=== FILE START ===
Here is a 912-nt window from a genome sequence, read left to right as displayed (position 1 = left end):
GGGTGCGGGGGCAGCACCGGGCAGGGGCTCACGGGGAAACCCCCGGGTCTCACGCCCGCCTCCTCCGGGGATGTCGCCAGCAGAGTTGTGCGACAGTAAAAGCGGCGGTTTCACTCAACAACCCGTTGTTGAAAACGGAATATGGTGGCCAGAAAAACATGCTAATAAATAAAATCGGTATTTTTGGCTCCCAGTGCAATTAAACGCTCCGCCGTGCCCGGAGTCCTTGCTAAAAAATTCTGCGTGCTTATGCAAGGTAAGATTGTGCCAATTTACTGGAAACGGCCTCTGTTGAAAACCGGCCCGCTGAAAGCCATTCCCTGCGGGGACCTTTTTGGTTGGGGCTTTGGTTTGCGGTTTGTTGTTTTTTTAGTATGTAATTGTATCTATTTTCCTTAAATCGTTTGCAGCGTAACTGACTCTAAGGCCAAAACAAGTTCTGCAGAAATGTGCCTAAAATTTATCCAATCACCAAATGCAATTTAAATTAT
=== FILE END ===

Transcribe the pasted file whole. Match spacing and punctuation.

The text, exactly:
Here is a 912-nt window from a genome sequence, read left to right as displayed (position 1 = left end):
GGGTGCGGGGGCAGCACCGGGCAGGGGCTCACGGGGAAACCCCCGGGTCTCACGCCCGCCTCCTCCGGGGATGTCGCCAGCAGAGTTGTGCGACAGTAAAAGCGGCGGTTTCACTCAACAACCCGTTGTTGAAAACGGAATATGGTGGCCAGAAAAACATGCTAATAAATAAAATCGGTATTTTTGGCTCCCAGTGCAATTAAACGCTCCGCCGTGCCCGGAGTCCTTGCTAAAAAATTCTGCGTGCTTATGCAAGGTAAGATTGTGCCAATTTACTGGAAACGGCCTCTGTTGAAAACCGGCCCGCTGAAAGCCATTCCCTGCGGGGACCTTTTTGGTTGGGGCTTTGGTTTGCGGTTTGTTGTTTTTTTAGTATGTAATTGTATCTATTTTCCTTAAATCGTTTGCAGCGTAACTGACTCTAAGGCCAAAACAAGTTCTGCAGAAATGTGCCTAAAATTTATCCAATCACCAAATGCAATTTAAATTAT